New research suggests evening may be best time to exercise

Dear Doctor: I always heard that the best time to exercise is the morning because it gets your metabolism going. I don’t like working out so early, though. What about that new study that says working out later in the day is actually better for you?

Dear Reader: Getting regular exercise is so important to health and well-being that whenever you can fit a workout into your day is the best time. That said, the human body is a complex mechanism. Our skeletal, musculature, circulatory, digestive, respiratory and nervous systems are all intricately interconnected. Add in the fact that that our bodies are attuned at a cellular level to the 24-hour cycle of light and dark, and it would be surprising if time of day didn’t play a role in how exercise affects us. Researchers have long been interested in this very question. And it turns out that the answers depend on a number of variables. These include the type of exercise you’re doing, the goals of that exercise, as well as the sex, age, general health and fitness level of the individual. There’s no definitive answer yet.

The study you mentioned, which was recently published in the journal Diabetologia, asked very specific questions. Researchers were interested in whether or not the time of day that someone exercises will affect fat metabolism and the way the body regulates blood sugar, all while on a high-fat diet. The results suggest that time of day may indeed make a difference. And before we get into the specifics, it’s important to note that the study participants were all overweight or obese, did not exercise regularly and were men between the ages of 30 and 45. (Women were excluded due to potential metabolic variables arising from their menstrual cycles.)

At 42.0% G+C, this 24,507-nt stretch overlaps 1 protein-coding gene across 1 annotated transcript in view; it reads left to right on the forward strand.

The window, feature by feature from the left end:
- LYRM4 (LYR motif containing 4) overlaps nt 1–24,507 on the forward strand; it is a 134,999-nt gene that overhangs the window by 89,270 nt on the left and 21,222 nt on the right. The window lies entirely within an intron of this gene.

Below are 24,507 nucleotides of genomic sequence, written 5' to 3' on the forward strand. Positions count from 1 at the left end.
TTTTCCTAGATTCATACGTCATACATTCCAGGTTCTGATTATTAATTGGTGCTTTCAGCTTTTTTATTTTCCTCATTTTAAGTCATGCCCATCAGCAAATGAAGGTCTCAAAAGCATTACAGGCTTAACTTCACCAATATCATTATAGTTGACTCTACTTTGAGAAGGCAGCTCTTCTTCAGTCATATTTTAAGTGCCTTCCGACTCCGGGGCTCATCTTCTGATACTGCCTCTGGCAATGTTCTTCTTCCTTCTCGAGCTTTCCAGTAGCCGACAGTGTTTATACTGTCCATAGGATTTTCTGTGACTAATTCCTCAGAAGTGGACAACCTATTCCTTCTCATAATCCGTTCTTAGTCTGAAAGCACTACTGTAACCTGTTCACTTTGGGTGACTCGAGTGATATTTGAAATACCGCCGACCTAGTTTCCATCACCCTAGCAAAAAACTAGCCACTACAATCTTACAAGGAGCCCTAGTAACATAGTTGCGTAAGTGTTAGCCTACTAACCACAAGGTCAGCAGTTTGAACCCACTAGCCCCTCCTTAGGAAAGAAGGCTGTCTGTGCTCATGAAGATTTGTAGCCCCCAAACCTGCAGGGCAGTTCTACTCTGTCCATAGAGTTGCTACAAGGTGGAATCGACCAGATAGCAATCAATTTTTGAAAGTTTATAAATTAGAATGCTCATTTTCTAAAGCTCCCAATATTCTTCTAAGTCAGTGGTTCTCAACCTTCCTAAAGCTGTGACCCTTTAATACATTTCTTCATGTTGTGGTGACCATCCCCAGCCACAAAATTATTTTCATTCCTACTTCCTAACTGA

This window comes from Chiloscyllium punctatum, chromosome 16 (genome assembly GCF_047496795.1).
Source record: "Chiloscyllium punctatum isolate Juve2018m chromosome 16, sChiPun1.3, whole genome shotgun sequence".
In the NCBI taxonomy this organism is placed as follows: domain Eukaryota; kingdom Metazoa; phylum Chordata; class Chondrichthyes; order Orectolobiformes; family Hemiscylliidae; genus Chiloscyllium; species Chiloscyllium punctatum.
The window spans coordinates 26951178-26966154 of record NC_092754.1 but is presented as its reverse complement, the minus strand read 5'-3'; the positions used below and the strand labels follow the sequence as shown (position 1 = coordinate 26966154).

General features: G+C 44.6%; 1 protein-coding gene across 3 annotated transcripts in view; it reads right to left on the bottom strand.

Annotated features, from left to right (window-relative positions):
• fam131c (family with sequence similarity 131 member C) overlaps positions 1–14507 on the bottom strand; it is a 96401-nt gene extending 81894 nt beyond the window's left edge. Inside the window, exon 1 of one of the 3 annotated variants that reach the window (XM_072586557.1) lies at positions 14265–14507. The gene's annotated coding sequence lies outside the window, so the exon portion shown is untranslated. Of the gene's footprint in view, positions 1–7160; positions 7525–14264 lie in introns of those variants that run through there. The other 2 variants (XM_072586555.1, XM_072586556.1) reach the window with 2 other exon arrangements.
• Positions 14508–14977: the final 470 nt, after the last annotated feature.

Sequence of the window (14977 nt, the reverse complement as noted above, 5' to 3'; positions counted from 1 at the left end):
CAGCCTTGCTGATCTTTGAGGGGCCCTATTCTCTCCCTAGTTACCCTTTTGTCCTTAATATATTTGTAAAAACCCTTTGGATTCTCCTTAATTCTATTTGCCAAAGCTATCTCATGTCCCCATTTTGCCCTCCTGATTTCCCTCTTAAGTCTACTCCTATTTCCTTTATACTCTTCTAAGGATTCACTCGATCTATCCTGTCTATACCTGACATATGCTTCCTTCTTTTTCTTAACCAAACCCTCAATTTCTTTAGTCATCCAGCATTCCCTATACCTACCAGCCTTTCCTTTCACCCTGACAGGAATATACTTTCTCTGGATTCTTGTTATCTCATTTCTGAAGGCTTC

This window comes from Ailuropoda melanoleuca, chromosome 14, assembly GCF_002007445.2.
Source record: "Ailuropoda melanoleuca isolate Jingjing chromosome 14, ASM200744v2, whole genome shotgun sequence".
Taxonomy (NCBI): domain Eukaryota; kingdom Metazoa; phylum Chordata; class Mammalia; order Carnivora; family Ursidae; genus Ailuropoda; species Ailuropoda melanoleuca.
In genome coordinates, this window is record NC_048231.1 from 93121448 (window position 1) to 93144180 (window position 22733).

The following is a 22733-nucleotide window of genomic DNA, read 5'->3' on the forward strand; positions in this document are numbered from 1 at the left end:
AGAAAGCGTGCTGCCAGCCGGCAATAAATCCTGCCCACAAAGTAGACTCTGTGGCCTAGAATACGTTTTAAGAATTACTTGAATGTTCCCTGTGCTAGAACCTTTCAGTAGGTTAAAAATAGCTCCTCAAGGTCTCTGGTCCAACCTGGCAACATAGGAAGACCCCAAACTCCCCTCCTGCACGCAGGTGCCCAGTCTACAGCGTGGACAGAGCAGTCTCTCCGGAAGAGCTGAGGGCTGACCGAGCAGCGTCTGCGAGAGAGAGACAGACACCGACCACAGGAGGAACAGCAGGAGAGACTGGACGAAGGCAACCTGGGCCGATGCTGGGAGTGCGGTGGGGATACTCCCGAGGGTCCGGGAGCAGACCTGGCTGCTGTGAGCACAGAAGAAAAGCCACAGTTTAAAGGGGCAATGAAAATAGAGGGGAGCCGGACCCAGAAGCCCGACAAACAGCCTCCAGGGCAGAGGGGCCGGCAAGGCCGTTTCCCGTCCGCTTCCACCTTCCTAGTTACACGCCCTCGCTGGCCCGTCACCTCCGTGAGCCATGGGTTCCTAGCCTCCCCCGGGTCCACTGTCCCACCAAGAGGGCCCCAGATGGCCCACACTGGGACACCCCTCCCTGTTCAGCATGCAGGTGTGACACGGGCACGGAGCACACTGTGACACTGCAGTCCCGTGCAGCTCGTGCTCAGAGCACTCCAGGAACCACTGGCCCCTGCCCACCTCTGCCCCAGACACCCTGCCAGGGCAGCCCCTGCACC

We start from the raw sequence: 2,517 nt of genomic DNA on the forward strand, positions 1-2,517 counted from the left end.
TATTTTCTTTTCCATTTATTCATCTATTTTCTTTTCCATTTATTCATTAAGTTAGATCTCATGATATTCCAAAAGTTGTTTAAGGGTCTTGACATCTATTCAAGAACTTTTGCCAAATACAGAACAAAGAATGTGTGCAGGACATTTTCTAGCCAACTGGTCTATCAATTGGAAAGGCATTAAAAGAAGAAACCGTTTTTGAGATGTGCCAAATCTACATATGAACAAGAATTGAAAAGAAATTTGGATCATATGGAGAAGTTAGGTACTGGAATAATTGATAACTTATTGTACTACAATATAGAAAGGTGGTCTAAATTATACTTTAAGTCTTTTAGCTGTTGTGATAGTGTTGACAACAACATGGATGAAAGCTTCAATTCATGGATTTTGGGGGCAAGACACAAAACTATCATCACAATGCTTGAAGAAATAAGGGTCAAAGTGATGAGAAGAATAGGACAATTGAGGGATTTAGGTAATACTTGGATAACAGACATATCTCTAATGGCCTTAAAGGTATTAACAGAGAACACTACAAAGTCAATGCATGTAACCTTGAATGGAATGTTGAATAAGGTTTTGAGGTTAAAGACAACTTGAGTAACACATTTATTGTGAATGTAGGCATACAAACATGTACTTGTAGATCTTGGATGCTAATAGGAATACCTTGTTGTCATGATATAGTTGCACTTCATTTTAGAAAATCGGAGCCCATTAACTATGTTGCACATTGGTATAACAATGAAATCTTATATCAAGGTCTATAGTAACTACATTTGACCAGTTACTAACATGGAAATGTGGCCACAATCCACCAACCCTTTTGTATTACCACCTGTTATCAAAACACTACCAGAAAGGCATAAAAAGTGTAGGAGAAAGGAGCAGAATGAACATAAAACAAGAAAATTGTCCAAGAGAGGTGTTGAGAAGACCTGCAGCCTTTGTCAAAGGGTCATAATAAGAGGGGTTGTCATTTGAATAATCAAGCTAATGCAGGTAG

Elizabeth Ko, MD and Eve Glazier, MD

Before the study began, the men were screened for body fat composition, aerobic fitness and specific information about their metabolisms. During the 10 days of the study, the men ate meals in which 65% of calories came from fat. After the first five days of the study, blood tests revealed metabolic markers of increased risk of heart disease. In the final five days, participants were also divided into three different exercise groups. One group worked out at 6:30 a.m., another at 6:30 p.m. and the third did no exercise at all. After five days of exercise, the morning group’s blood work showed no significant changes. Neither did the sedentary group. However, cholesterol levels in the evening exercisers dropped, and the metabolic signs of heart disease risk had lessened. The evening group also exhibited better blood sugar control than the morning exercisers and the sedentary group.

It’s an intriguing study that, because it was so small and short, with a highly specific group of participants, calls for further investigation. The researchers say that in future research, they want to add variables such as sleep into the mix, and study a more diverse group of participants. Meanwhile, it’s important to note that exercise of any kind, at any time, is important. Morning exercisers shouldn’t use this study as a reason to stop working out.

(Send your questions to askthedoctors@mednet.ucla.edu, or write: Ask the Doctors, c/o UCLA Health Sciences Media Relations, 10880 Wilshire Blvd., Suite 1450, Los Angeles, CA, 90024. Owing to the volume of mail, personal replies cannot be provided.)


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